Saturday, March 13, 2010

Multi-Directional Movements: Base Positions

As I have been outlining my Hierarchy of Coaching Success, we have started with the big picture and keep delving deeper.  As we got to outlining the strategy, I categorized multi-directional movements.

The "base" category really isn't movement, it's the exact opposite. It's important however because athletes are moving into and out of this position .  Many movements are initaited from a static or quasi-static base position.

Many coaches use the term athletic base to describe the common, closed stance, hip/knee bent, "ready" position.  You can see it through-out many different sports.  In this position we find that the athlete is standing with the feet, hips and shoulder in-line, and they are generally facing the action.  They usually have obtuse angles at the knee and hip with the shoulder slighty anterior to the knee depending on sport and relative body segment lengths.  Their weight is distributed to the ball of the foot and they are in a balanced position to react in any direction.

This isn't the only "athletic base" position however.  In many cases, setting up in an "open" or "split" position is advantageous to that sport or the next action needed.

The split athletic base is often used defensively when the athlete either wants to direct the movement and/or is likely to move in a certain direction.  Its also common as seen in the photos above as a position thats moved into to execute a sporting action.
So from a training perspecive this means a couple of things when I have analyzed a sport and know we need this.
Train to be in the position.  This means the athlete needs the range of motion, joint stability, and muscle strength to be the proper position for efficeint movement.  Mobility and strength work come into play.  Exercises like squats and lunges have a place in developing this.
Train to get into this position.  If the athlete is moving and has to get into a base position, there is the deceleration load on the body.  Training for the eccentric strength and stability demands can have a big impact on an athlete's performance.  We will do this through progressively demanding drills that use speed, assistance, reaction, and external loads.

Train to get out of this position.  Athlete's also need to get to the next demand and usually want to do it quickly.  Here we need to make sure they can generate a high rate of force development from the position with weight training, medicine balls, plypmetrics.  We also want movement efficiecny, so I will execute movement drills from these positions and may use; resistance, weight vests, and reactive conditions if appropriate.

Base positions don't seem exciting or sexy to train, but it's critical.  Many one on one battles are won and lost when an athlete can get into or out of a base position faster than another.  What base positions are your athletes in?  How do they get into and out of them?  Are they still doing it well near the end of the game?  These questions, and addressing the training needs will help your athlete.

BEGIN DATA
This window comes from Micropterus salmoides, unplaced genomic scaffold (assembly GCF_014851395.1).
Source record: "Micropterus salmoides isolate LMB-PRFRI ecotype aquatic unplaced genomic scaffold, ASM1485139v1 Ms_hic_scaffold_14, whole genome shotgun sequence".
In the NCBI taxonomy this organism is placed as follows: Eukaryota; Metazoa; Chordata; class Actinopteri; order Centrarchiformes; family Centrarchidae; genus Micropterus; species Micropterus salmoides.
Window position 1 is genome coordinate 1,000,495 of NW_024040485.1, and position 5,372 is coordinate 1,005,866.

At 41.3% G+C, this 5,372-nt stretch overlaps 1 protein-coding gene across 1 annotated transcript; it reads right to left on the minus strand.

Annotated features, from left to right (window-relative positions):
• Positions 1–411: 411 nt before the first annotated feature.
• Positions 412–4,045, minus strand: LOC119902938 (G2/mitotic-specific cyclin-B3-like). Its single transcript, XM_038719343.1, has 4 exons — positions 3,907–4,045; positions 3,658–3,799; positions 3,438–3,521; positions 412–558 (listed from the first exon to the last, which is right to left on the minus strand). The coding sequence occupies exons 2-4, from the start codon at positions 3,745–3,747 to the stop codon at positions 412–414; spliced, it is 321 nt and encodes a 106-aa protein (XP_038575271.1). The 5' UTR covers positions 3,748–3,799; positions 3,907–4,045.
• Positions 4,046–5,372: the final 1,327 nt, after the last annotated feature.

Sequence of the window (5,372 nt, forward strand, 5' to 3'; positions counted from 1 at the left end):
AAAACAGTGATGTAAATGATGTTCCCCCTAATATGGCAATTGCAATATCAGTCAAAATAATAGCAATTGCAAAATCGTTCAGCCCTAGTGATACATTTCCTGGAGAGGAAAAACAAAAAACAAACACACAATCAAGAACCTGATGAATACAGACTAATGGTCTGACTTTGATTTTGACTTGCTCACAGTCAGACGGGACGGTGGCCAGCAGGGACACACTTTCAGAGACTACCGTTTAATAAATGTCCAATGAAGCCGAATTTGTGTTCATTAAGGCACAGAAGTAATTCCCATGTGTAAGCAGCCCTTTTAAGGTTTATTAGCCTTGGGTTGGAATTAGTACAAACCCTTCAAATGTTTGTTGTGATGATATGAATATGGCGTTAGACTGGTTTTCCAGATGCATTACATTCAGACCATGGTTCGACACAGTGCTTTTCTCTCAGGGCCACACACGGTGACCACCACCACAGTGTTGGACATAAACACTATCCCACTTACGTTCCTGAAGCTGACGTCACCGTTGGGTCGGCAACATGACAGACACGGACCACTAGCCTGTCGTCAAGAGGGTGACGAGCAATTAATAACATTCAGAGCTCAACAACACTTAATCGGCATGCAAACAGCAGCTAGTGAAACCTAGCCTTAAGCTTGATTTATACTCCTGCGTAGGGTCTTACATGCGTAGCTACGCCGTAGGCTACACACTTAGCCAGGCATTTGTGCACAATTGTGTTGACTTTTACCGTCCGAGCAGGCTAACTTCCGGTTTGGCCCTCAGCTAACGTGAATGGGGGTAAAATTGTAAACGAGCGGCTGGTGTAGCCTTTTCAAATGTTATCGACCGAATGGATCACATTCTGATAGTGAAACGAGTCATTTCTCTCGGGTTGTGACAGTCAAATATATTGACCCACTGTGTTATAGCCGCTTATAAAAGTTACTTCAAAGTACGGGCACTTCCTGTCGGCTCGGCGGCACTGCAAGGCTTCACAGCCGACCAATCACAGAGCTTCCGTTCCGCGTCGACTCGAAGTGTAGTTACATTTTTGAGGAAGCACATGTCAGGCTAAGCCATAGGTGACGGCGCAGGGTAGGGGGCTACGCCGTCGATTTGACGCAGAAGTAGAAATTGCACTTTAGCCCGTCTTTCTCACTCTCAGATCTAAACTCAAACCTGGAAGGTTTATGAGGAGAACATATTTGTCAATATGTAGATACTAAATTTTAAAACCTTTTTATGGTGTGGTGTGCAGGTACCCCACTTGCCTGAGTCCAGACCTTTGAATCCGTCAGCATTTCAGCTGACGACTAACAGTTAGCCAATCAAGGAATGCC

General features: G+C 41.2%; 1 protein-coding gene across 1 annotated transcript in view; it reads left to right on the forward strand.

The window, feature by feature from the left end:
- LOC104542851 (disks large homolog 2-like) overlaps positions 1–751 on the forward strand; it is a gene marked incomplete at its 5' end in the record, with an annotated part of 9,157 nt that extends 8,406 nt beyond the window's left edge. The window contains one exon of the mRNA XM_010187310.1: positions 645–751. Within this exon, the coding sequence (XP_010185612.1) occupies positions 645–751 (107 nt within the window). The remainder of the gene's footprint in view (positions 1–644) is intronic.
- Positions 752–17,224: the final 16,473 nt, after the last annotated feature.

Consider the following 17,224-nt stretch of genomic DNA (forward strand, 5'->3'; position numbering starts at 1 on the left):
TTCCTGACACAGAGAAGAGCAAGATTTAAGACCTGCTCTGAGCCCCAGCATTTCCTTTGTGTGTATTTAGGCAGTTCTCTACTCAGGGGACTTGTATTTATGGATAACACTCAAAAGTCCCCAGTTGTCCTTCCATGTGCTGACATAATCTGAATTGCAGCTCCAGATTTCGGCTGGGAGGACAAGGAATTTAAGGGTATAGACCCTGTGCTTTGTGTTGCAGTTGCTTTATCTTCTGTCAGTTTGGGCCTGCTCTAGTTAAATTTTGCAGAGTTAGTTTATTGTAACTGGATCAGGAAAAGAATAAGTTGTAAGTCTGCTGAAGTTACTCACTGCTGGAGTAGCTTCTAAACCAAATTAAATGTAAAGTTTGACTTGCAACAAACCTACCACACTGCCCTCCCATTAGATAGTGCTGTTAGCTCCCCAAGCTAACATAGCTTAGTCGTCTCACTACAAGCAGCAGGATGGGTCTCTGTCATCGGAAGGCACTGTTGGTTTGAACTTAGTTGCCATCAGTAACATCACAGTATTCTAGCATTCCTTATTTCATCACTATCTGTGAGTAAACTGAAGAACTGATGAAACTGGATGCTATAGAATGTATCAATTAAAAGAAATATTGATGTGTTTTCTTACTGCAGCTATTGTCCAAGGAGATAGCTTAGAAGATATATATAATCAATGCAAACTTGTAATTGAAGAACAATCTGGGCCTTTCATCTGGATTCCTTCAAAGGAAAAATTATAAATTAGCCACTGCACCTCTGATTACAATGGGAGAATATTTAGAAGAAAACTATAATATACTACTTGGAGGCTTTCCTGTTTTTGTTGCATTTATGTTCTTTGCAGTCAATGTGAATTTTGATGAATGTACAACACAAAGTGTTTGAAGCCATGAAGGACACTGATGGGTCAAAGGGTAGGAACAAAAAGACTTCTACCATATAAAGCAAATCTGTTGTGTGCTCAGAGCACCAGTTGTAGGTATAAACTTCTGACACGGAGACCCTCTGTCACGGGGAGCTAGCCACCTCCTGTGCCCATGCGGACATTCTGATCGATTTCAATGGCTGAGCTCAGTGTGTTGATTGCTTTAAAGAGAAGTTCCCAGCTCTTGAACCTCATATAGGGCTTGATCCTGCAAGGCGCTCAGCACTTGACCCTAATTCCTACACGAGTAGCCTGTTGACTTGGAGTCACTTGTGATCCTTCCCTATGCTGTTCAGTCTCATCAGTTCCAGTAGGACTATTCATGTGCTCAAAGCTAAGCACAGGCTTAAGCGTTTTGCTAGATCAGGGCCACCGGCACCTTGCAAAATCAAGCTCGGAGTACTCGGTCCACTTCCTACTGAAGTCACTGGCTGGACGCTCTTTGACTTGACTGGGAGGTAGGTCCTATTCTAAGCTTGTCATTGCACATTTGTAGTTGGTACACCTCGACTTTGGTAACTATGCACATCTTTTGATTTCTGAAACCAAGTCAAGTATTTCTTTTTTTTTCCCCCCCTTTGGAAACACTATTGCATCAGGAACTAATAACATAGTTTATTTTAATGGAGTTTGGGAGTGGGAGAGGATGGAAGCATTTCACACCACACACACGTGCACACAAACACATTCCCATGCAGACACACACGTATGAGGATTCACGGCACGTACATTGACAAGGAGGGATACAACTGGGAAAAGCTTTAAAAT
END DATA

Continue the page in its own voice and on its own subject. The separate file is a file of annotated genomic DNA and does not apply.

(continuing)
Tuesday, March 9, 2010

Hierarchy of Success - STRATEGY

You have the overall attitude you bring to the table, you've developed a series of beliefs for your overall apporach to development, so now its time to talk about STRATEGY.  What do you want to work on?


It's important here to differentiate strategy from tactics.  Strategy is WHAT you want to accomplish, tactics are HOW you are going to do that.  Using a sporting example, the overall goal is to win the game against the next opponent.  The strategy for that game then might be to stretch the field with longer passes because this team is strong against the run.  A specific tactic used in this strategy may be plays from a 4 wide receiver set with the tight end and running block having blocking assignments.  Strategy is the what, tactics are the how.

Talking in terms of coaching athletic movement, we need to define what we are going to try and do.  In developing the APPROACH, I talked about training movement, and using a  "guided discovery" approach.  In addition to training movement, I also want to develop the appropriate physical qualities.  The question now on both of those areas is; FOR WHAT?

To answer that I need to break down how athletes move.  In the broad picture, I'm going to focus on a universal approach for sports.
  1. Analyze GROUND BASED sports
  2. This does not apply to;
  • Acrobatic
  • Riding (cycling, snowboarding, etc...)
  • Aquatic
  • Combat Sports

Looking at most team sports as well as some individual sports we see more commonalities than differences in movement strategies.  Yes, there are specifics that depend on the sport, but there are only so many ways of moving the human body with our feet on the ground.

These are my categorizations of movement strategies.  This is what is going to drive how we train an athlete.  We look at the athlete, sports and position.  Consider the demands in these categories.  Then determine what it is that we should work on. 

We've developed this system over the years and were driven by by training athletes in a group setting.  Having a mix of athletes in a group, as well trying to follow some systemic approach to programing, made it essential to be able to work on categories as a whole, but differentiate aspects for specific athletes once they have basic proficiency.  Bottomline, its a system that allows us to train athletes with some degree of specificity when appropriate, in a group setting.

In upcoming posts, I will detail each category and go over examples.